Alleged drug slaying rattles community
Farmington Hills case tied to Detroit cartel, officials say
By Mike Martindale and David Shepardson / The Detroit News
FARMINGTON HILLS — The sprawling Independence Greens apartment complex is a world away from the life Yury Avanesov left in Russia.
Once chased down and severely beaten, Avanesov knows crime first-hand as a victim. But on June 22, a basement hallway in his suburban apartment building held more violence than Avanesov had ever witnessed in Moscow, known for its criminal underworld.
Three men hiding inside an apartment ambushed Armond D. Hickmon, the occupant of apartment No. 365, as he left for work at about 7 a.m. They shot him at least 10 times and fled. Avanesov heard the shots, then a woman’s screams for help.
“This all surprise me,” said Avanesov, a musician whose family lives above Hickmon’s apartment. “This is something you might expect in Moscow. But not here. Here is nice. You can even walk the street at night without worry.”
Authorities say Hickmon’s death was the latest in a series of attacks by a violent Detroit drug cartel with suburban ties that is suspected in 11 homicides and four firebombings. Police in recent months have also raided expensive suburban homes in Wayne, Oakland and Macomb counties, seizing cash, drugs, expensive cars and boats in association with the cartel.
Investigators believe Hickmon’s killers were after his brother, who testified against drug dealers before a grand jury in October. The shooting is indeed a rarity in Farmington Hills, Oakland County’s most populous city and the safest in Michigan among cities with a population over 75,000, according to a recent survey.
Avanesov, like other immigrants, moved to the United States for a better life for his children.
“We feel safe here,” said Avanesov, who teaches piano in Northville. “We feel sorry for that man, but we don’t worry those people will come back.”
That can’t be said for some of his neighbors. One family moved out the day of the slaying, and told Avanesov they feared the shooters would return, he said.
Hickmon, a 21-year-old maintenance man at a Southfield plastics company, had lived in the apartment on Jefferson Court for eight months, according his mother, Thelma Hickmon. After a packed funeral service June 30 at New Bethel Baptist Church in Detroit — where Armond had sung in the choir and served as an usher — she said her final goodbyes and laid her son to rest in Gracelawn Cemetery.
“He was the sweetest, the kindest boy,” said Thelma Hickmon. “I’ve asked myself time and time again, ‘Why did someone have to hurt my son?’ ”
Thelma Hickmon acknowledges mistaken identity seems a likely reason. Her oldest son, Antoine, 31, testified before a federal grand jury investigating suspected drug dealers Tommie Lee Hodges of St. Clair Shores and Leonard Shoulders of Detroit.
In March, a federal grand jury indicted Hodges and Shoulders, claiming the two earned more than $50 million in drug profits and distributed more than 25 tons of marijuana over the last three years. They are in custody awaiting trial.
Federal court records show the pair and other alleged members of the ring owned or controlled expensive homes in Chesterfield Township, St. Clair Shores, Shelby Township, Bloomfield Hills, West Bloomfield, New Baltimore, Sterling Heights, Clinton Township and Roseville. Many of the houses, searched by DEA agents, were worth more than $1 million.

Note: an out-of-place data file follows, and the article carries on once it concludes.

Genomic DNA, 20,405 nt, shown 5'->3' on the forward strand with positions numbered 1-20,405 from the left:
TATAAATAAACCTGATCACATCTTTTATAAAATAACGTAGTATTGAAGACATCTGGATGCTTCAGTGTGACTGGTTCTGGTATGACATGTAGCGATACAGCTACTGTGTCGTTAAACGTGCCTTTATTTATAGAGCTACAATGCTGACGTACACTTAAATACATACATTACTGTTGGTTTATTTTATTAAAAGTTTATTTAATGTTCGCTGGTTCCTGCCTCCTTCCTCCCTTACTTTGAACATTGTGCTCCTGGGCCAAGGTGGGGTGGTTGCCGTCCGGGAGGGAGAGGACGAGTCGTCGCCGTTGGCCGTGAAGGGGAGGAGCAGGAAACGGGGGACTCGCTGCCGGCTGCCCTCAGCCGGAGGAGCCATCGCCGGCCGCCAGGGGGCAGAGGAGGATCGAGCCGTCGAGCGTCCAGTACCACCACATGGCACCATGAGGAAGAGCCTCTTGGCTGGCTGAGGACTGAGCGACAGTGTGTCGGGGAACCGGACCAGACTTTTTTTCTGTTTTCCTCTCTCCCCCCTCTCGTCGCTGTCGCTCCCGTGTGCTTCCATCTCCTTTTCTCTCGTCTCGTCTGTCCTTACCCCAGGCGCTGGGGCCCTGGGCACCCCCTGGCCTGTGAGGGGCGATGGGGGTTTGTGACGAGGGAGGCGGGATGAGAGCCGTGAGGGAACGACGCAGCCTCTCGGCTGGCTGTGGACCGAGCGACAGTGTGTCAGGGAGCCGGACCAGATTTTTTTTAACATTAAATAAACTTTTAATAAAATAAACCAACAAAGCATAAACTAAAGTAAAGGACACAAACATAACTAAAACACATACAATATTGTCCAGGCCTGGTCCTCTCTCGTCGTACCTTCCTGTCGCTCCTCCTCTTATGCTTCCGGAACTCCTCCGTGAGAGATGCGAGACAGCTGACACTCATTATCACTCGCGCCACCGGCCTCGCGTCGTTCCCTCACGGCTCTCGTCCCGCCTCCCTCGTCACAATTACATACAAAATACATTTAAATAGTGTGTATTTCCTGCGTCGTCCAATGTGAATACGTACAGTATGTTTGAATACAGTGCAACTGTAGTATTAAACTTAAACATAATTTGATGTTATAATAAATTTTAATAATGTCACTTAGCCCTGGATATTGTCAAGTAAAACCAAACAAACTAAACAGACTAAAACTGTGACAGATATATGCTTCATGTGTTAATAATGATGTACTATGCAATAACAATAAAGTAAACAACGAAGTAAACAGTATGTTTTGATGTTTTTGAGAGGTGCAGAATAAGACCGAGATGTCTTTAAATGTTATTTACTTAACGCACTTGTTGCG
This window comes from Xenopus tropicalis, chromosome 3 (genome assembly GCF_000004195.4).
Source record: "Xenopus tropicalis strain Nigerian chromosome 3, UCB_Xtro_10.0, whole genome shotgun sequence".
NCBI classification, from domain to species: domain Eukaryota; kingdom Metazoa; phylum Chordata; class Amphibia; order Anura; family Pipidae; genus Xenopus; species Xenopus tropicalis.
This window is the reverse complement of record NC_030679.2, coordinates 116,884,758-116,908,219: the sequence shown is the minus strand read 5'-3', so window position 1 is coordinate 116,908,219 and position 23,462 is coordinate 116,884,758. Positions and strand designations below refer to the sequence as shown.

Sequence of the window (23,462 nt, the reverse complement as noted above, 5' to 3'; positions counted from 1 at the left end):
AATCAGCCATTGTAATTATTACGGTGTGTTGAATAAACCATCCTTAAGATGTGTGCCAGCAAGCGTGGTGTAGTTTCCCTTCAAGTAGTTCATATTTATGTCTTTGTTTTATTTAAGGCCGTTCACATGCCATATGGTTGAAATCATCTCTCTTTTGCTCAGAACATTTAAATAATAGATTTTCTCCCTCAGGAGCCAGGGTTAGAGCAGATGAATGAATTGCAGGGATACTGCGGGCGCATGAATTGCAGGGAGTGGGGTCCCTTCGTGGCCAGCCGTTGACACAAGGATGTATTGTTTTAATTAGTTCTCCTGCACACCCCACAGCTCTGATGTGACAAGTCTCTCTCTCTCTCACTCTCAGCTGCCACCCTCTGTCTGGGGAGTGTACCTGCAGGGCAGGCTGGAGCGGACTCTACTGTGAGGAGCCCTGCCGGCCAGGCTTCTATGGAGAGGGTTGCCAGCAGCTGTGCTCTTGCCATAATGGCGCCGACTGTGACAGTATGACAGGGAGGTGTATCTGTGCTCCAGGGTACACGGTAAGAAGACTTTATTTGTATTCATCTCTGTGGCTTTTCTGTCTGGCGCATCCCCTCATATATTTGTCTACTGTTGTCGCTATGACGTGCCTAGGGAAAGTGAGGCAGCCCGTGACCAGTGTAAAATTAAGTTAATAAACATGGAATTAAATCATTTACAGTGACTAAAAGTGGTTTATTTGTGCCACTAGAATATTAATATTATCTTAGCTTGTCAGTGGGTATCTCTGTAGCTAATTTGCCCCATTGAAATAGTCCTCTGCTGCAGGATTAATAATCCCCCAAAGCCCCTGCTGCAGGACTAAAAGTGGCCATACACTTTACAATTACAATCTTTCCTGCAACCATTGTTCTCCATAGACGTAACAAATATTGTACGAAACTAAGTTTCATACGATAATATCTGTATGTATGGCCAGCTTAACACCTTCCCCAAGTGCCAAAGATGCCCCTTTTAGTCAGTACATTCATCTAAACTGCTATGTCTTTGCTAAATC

John P. Gilbride, head of the Detroit DEA, declined to comment for this report but said in May that drug traffickers find advantages in suburban life.
“You don’t want to be looking over your shoulder to see whether you’re going to get robbed, beaten up or killed,” Gilbride said. “They don’t want to be associated with violence that brings the scrutiny of law enforcement.”
Frequently, police say, drug dealers purchase property in the names of other people to avoid drawing attention.
Authorities say Hodges and Shoulders were making $2 million a month by shipping Mexican marijuana from Arizona to Michigan, and estimate that the total profit exceeded $50 million.
The government said Hodges and Shoulders used homes in Detroit to distribute and store much of the marijuana. And while the pair laundered money and purchased cars, boats and land, they also helped escalate a blood feud with a rival group led by Quasand Lewis, according to DEA Special Agent Harry Swain, a member of a joint Detroit homicide task force.
“The task force has identified over 11 homicides and four house firebombings linked to the feud between Tommie Hodges and Quasand Lewis,” Swain said in an affidavit.
The federal complaint also said a confidential informant told the DEA in December that Hodges and another man were offering $30,000 to have Ivan Cannon, a rival drug dealer, murdered.
In early March, Cannon was shot and killed in Detroit.
Thelma Hickmon said after burying one son that she worries about the other, who is in protective custody. She also believes he did the right thing, despite two earlier attempts on his life.
On June 21, the day before the recent shooting, Antoine Hickmon rented a truck and drove to another state to move his family back to Michigan, his mother said. She said Antoine had been staying with Armond and left his white Dodge Intrepid with Georgia plates parked outside the apartment.
Investigators figure in a darkened hallway, looking through a small peephole at 7 a.m.,the killers mistook Armond for Antoine. Twelve shots rang out in the stairway before the three men, dressed all in black, one wearing a two-tone baseball cap, fled in a Mercury Sable. The Sable, stolen out of Detroit, was found abandoned at a Red Roof Inn on Grand River.
Farmington Hills Police Chief William Dwyer hopes a $5,000 reward and evidence found in the car and apartment may lead to the killers. His detectives are working with the DEA.